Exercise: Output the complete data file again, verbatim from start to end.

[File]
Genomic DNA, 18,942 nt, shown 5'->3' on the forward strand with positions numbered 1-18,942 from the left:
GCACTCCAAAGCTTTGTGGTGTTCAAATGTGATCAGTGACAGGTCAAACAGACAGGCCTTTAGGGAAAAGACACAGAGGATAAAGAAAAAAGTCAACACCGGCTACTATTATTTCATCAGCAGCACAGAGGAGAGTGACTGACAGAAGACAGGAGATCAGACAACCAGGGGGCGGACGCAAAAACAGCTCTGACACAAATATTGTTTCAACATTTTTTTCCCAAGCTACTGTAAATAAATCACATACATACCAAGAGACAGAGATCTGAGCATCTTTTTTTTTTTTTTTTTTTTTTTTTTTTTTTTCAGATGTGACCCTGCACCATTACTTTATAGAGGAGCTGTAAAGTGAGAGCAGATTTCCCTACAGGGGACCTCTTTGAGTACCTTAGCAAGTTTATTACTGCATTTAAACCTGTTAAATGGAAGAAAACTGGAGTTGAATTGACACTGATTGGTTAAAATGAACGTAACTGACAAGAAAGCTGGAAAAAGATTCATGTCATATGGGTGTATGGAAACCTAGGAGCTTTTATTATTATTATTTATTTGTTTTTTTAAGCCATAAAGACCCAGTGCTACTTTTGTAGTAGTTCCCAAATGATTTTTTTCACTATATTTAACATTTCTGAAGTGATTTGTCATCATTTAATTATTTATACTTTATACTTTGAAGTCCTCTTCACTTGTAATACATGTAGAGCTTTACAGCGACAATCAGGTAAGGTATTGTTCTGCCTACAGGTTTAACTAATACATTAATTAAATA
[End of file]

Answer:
Genomic DNA, 18,942 nt, shown 5'->3' on the forward strand with positions numbered 1-18,942 from the left:
GCACTCCAAAGCTTTGTGGTGTTCAAATGTGATCAGTGACAGGTCAAACAGACAGGCCTTTAGGGAAAAGACACAGAGGATAAAGAAAAAAGTCAACACCGGCTACTATTATTTCATCAGCAGCACAGAGGAGAGTGACTGACAGAAGACAGGAGATCAGACAACCAGGGGGCGGACGCAAAAACAGCTCTGACACAAATATTGTTTCAACATTTTTTTCCCAAGCTACTGTAAATAAATCACATACATACCAAGAGACAGAGATCTGAGCATCTTTTTTTTTTTTTTTTTTTTTTTTTTTTTTTTCAGATGTGACCCTGCACCATTACTTTATAGAGGAGCTGTAAAGTGAGAGCAGATTTCCCTACAGGGGACCTCTTTGAGTACCTTAGCAAGTTTATTACTGCATTTAAACCTGTTAAATGGAAGAAAACTGGAGTTGAATTGACACTGATTGGTTAAAATGAACGTAACTGACAAGAAAGCTGGAAAAAGATTCATGTCATATGGGTGTATGGAAACCTAGGAGCTTTTATTATTATTATTTATTTGTTTTTTTAAGCCATAAAGACCCAGTGCTACTTTTGTAGTAGTTCCCAAATGATTTTTTTCACTATATTTAACATTTCTGAAGTGATTTGTCATCATTTAATTATTTATACTTTATACTTTGAAGTCCTCTTCACTTGTAATACATGTAGAGCTTTACAGCGACAATCAGGTAAGGTATTGTTCTGCCTACAGGTTTAACTAATACATTAATTAAATA